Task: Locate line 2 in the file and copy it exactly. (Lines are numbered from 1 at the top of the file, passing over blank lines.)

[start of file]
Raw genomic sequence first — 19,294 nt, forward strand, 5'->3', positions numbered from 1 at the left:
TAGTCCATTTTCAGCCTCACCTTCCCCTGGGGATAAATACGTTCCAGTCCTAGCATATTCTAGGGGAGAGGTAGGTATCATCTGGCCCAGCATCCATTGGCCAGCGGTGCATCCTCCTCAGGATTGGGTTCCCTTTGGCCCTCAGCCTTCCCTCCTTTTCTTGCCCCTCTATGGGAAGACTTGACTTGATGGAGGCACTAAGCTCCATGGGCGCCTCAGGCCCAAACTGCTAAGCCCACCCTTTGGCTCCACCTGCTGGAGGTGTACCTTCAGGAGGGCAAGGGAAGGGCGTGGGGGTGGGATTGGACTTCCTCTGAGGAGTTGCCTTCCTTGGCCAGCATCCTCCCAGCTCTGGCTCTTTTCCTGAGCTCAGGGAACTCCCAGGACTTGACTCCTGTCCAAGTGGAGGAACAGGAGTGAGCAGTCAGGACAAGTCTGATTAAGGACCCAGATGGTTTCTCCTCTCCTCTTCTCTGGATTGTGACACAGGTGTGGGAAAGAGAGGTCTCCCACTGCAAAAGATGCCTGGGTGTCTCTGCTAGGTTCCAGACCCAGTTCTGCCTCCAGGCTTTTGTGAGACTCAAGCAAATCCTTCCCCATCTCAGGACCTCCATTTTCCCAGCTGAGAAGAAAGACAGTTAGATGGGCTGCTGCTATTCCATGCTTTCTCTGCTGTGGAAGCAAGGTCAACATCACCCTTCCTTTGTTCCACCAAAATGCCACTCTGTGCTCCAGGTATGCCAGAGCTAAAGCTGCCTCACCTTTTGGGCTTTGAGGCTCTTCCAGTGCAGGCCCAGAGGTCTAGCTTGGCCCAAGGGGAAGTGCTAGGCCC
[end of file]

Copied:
TAGTCCATTTTCAGCCTCACCTTCCCCTGGGGATAAATACGTTCCAGTCCTAGCATATTCTAGGGGAGAGGTAGGTATCATCTGGCCCAGCATCCATTGGCCAGCGGTGCATCCTCCTCAGGATTGGGTTCCCTTTGGCCCTCAGCCTTCCCTCCTTTTCTTGCCCCTCTATGGGAAGACTTGACTTGATGGAGGCACTAAGCTCCATGGGCGCCTCAGGCCCAAACTGCTAAGCCCACCCTTTGGCTCCACCTGCTGGAGGTGTACCTTCAGGAGGGCAAGGGAAGGGCGTGGGGGTGGGATTGGACTTCCTCTGAGGAGTTGCCTTCCTTGGCCAGCATCCTCCCAGCTCTGGCTCTTTTCCTGAGCTCAGGGAACTCCCAGGACTTGACTCCTGTCCAAGTGGAGGAACAGGAGTGAGCAGTCAGGACAAGTCTGATTAAGGACCCAGATGGTTTCTCCTCTCCTCTTCTCTGGATTGTGACACAGGTGTGGGAAAGAGAGGTCTCCCACTGCAAAAGATGCCTGGGTGTCTCTGCTAGGTTCCAGACCCAGTTCTGCCTCCAGGCTTTTGTGAGACTCAAGCAAATCCTTCCCCATCTCAGGACCTCCATTTTCCCAGCTGAGAAGAAAGACAGTTAGATGGGCTGCTGCTATTCCATGCTTTCTCTGCTGTGGAAGCAAGGTCAACATCACCCTTCCTTTGTTCCACCAAAATGCCACTCTGTGCTCCAGGTATGCCAGAGCTAAAGCTGCCTCACCTTTTGGGCTTTGAGGCTCTTCCAGTGCAGGCCCAGAGGTCTAGCTTGGCCCAAGGGGAAGTGCTAGGCCC